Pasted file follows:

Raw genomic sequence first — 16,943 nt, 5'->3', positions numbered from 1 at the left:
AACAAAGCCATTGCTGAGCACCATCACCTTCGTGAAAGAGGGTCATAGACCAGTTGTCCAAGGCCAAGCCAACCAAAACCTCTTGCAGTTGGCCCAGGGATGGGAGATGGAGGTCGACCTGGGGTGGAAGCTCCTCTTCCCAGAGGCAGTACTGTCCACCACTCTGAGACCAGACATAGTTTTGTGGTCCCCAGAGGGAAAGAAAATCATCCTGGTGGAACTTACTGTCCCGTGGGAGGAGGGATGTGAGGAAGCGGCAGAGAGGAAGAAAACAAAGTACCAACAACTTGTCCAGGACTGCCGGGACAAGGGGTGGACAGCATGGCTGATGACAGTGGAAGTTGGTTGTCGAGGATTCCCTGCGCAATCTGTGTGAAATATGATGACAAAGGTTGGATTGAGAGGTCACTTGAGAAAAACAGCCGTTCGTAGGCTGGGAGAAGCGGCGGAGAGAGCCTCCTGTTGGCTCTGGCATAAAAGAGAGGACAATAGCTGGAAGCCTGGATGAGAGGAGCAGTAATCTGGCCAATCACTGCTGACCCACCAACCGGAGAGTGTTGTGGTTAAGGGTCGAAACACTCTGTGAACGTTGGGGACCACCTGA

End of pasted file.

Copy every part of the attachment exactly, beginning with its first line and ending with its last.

Raw genomic sequence first — 16,943 nt, 5'->3', positions numbered from 1 at the left:
AACAAAGCCATTGCTGAGCACCATCACCTTCGTGAAAGAGGGTCATAGACCAGTTGTCCAAGGCCAAGCCAACCAAAACCTCTTGCAGTTGGCCCAGGGATGGGAGATGGAGGTCGACCTGGGGTGGAAGCTCCTCTTCCCAGAGGCAGTACTGTCCACCACTCTGAGACCAGACATAGTTTTGTGGTCCCCAGAGGGAAAGAAAATCATCCTGGTGGAACTTACTGTCCCGTGGGAGGAGGGATGTGAGGAAGCGGCAGAGAGGAAGAAAACAAAGTACCAACAACTTGTCCAGGACTGCCGGGACAAGGGGTGGACAGCATGGCTGATGACAGTGGAAGTTGGTTGTCGAGGATTCCCTGCGCAATCTGTGTGAAATATGATGACAAAGGTTGGATTGAGAGGTCACTTGAGAAAAACAGCCGTTCGTAGGCTGGGAGAAGCGGCGGAGAGAGCCTCCTGTTGGCTCTGGCATAAAAGAGAGGACAATAGCTGGAAGCCTGGATGAGAGGAGCAGTAATCTGGCCAATCACTGCTGACCCACCAACCGGAGAGTGTTGTGGTTAAGGGTCGAAACACTCTGTGAACGTTGGGGACCACCTGA